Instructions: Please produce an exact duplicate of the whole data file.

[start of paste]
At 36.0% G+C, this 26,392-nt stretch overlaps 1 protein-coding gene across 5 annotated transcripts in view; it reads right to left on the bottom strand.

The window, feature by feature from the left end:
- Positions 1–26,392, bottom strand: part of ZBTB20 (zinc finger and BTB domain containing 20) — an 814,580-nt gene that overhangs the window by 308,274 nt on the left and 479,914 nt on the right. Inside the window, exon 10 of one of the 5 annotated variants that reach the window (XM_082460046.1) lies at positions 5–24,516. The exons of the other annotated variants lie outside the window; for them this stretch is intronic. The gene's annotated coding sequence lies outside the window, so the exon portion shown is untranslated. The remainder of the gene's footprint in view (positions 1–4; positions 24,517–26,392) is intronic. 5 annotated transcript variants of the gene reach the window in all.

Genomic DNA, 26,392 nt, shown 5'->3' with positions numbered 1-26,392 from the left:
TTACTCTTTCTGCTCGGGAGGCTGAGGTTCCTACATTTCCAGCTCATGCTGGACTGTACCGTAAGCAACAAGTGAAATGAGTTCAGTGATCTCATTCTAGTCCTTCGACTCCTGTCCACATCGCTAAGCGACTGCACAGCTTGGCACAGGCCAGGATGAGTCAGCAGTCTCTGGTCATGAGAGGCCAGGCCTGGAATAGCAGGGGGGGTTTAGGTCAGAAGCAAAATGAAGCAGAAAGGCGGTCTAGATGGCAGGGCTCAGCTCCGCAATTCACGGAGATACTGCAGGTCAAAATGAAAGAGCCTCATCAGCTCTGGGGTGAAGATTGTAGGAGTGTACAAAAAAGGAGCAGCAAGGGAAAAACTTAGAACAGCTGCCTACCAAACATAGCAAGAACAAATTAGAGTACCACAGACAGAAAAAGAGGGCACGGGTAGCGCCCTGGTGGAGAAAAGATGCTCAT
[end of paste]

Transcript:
At 36.0% G+C, this 26,392-nt stretch overlaps 1 protein-coding gene across 5 annotated transcripts in view; it reads right to left on the bottom strand.

The window, feature by feature from the left end:
- Positions 1–26,392, bottom strand: part of ZBTB20 (zinc finger and BTB domain containing 20) — an 814,580-nt gene that overhangs the window by 308,274 nt on the left and 479,914 nt on the right. Inside the window, exon 10 of one of the 5 annotated variants that reach the window (XM_082460046.1) lies at positions 5–24,516. The exons of the other annotated variants lie outside the window; for them this stretch is intronic. The gene's annotated coding sequence lies outside the window, so the exon portion shown is untranslated. The remainder of the gene's footprint in view (positions 1–4; positions 24,517–26,392) is intronic. 5 annotated transcript variants of the gene reach the window in all.

Genomic DNA, 26,392 nt, shown 5'->3' with positions numbered 1-26,392 from the left:
TTACTCTTTCTGCTCGGGAGGCTGAGGTTCCTACATTTCCAGCTCATGCTGGACTGTACCGTAAGCAACAAGTGAAATGAGTTCAGTGATCTCATTCTAGTCCTTCGACTCCTGTCCACATCGCTAAGCGACTGCACAGCTTGGCACAGGCCAGGATGAGTCAGCAGTCTCTGGTCATGAGAGGCCAGGCCTGGAATAGCAGGGGGGGTTTAGGTCAGAAGCAAAATGAAGCAGAAAGGCGGTCTAGATGGCAGGGCTCAGCTCCGCAATTCACGGAGATACTGCAGGTCAAAATGAAAGAGCCTCATCAGCTCTGGGGTGAAGATTGTAGGAGTGTACAAAAAAGGAGCAGCAAGGGAAAAACTTAGAACAGCTGCCTACCAAACATAGCAAGAACAAATTAGAGTACCACAGACAGAAAAAGAGGGCACGGGTAGCGCCCTGGTGGAGAAAAGATGCTCAT